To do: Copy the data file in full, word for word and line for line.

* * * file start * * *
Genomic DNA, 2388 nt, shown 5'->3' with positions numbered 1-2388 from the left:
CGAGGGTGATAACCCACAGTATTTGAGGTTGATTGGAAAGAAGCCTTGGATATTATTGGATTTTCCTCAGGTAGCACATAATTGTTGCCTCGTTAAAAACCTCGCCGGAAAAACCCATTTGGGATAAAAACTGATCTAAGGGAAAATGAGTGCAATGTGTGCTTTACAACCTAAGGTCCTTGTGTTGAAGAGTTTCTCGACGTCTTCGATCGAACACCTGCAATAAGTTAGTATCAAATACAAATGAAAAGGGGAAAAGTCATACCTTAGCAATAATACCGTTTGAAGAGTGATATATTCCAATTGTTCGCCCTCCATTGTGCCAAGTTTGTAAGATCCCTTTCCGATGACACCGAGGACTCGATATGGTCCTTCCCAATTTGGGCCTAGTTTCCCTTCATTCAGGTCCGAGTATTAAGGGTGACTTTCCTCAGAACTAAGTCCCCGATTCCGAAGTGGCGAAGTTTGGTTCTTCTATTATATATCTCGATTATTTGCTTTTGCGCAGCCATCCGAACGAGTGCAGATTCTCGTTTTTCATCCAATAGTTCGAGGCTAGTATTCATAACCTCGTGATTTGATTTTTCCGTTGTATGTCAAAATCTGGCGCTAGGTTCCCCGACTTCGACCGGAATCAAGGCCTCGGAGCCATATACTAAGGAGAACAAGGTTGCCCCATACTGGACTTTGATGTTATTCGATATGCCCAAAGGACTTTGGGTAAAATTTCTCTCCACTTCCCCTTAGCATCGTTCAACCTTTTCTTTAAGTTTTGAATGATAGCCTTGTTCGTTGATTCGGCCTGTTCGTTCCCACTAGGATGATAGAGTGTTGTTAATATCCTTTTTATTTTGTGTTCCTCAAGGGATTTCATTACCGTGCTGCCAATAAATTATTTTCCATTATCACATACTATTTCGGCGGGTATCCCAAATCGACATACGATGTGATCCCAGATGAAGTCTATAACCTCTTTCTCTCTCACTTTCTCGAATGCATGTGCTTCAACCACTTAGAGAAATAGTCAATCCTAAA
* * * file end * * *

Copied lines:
Genomic DNA, 2388 nt, shown 5'->3' with positions numbered 1-2388 from the left:
CGAGGGTGATAACCCACAGTATTTGAGGTTGATTGGAAAGAAGCCTTGGATATTATTGGATTTTCCTCAGGTAGCACATAATTGTTGCCTCGTTAAAAACCTCGCCGGAAAAACCCATTTGGGATAAAAACTGATCTAAGGGAAAATGAGTGCAATGTGTGCTTTACAACCTAAGGTCCTTGTGTTGAAGAGTTTCTCGACGTCTTCGATCGAACACCTGCAATAAGTTAGTATCAAATACAAATGAAAAGGGGAAAAGTCATACCTTAGCAATAATACCGTTTGAAGAGTGATATATTCCAATTGTTCGCCCTCCATTGTGCCAAGTTTGTAAGATCCCTTTCCGATGACACCGAGGACTCGATATGGTCCTTCCCAATTTGGGCCTAGTTTCCCTTCATTCAGGTCCGAGTATTAAGGGTGACTTTCCTCAGAACTAAGTCCCCGATTCCGAAGTGGCGAAGTTTGGTTCTTCTATTATATATCTCGATTATTTGCTTTTGCGCAGCCATCCGAACGAGTGCAGATTCTCGTTTTTCATCCAATAGTTCGAGGCTAGTATTCATAACCTCGTGATTTGATTTTTCCGTTGTATGTCAAAATCTGGCGCTAGGTTCCCCGACTTCGACCGGAATCAAGGCCTCGGAGCCATATACTAAGGAGAACAAGGTTGCCCCATACTGGACTTTGATGTTATTCGATATGCCCAAAGGACTTTGGGTAAAATTTCTCTCCACTTCCCCTTAGCATCGTTCAACCTTTTCTTTAAGTTTTGAATGATAGCCTTGTTCGTTGATTCGGCCTGTTCGTTCCCACTAGGATGATAGAGTGTTGTTAATATCCTTTTTATTTTGTGTTCCTCAAGGGATTTCATTACCGTGCTGCCAATAAATTATTTTCCATTATCACATACTATTTCGGCGGGTATCCCAAATCGACATACGATGTGATCCCAGATGAAGTCTATAACCTCTTTCTCTCTCACTTTCTCGAATGCATGTGCTTCAACCACTTAGAGAAATAGTCAATCCTAAA